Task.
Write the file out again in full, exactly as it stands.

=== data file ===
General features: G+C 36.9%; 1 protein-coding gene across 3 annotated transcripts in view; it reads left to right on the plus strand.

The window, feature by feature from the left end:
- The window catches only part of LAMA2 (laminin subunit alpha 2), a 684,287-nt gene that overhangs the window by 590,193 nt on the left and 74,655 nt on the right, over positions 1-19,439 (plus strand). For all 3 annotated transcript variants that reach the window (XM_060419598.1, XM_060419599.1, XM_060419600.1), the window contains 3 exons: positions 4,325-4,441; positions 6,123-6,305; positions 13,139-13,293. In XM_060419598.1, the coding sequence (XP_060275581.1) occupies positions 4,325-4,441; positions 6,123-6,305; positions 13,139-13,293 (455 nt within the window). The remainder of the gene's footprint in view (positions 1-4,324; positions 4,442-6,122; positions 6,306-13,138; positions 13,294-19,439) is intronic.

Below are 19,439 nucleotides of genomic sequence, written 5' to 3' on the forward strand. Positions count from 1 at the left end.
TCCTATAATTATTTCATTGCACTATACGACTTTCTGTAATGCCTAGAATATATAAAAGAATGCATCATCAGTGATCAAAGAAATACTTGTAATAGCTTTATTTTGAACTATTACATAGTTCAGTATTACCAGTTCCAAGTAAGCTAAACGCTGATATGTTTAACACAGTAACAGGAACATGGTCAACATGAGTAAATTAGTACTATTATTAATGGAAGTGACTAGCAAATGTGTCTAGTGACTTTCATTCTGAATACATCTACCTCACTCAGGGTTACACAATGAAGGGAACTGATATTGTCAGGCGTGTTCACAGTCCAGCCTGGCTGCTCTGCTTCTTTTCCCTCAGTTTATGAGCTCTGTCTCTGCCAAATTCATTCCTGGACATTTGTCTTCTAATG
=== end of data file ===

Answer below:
General features: G+C 36.9%; 1 protein-coding gene across 3 annotated transcripts in view; it reads left to right on the plus strand.

The window, feature by feature from the left end:
- The window catches only part of LAMA2 (laminin subunit alpha 2), a 684,287-nt gene that overhangs the window by 590,193 nt on the left and 74,655 nt on the right, over positions 1-19,439 (plus strand). For all 3 annotated transcript variants that reach the window (XM_060419598.1, XM_060419599.1, XM_060419600.1), the window contains 3 exons: positions 4,325-4,441; positions 6,123-6,305; positions 13,139-13,293. In XM_060419598.1, the coding sequence (XP_060275581.1) occupies positions 4,325-4,441; positions 6,123-6,305; positions 13,139-13,293 (455 nt within the window). The remainder of the gene's footprint in view (positions 1-4,324; positions 4,442-6,122; positions 6,306-13,138; positions 13,294-19,439) is intronic.

Below are 19,439 nucleotides of genomic sequence, written 5' to 3' on the forward strand. Positions count from 1 at the left end.
TCCTATAATTATTTCATTGCACTATACGACTTTCTGTAATGCCTAGAATATATAAAAGAATGCATCATCAGTGATCAAAGAAATACTTGTAATAGCTTTATTTTGAACTATTACATAGTTCAGTATTACCAGTTCCAAGTAAGCTAAACGCTGATATGTTTAACACAGTAACAGGAACATGGTCAACATGAGTAAATTAGTACTATTATTAATGGAAGTGACTAGCAAATGTGTCTAGTGACTTTCATTCTGAATACATCTACCTCACTCAGGGTTACACAATGAAGGGAACTGATATTGTCAGGCGTGTTCACAGTCCAGCCTGGCTGCTCTGCTTCTTTTCCCTCAGTTTATGAGCTCTGTCTCTGCCAAATTCATTCCTGGACATTTGTCTTCTAATG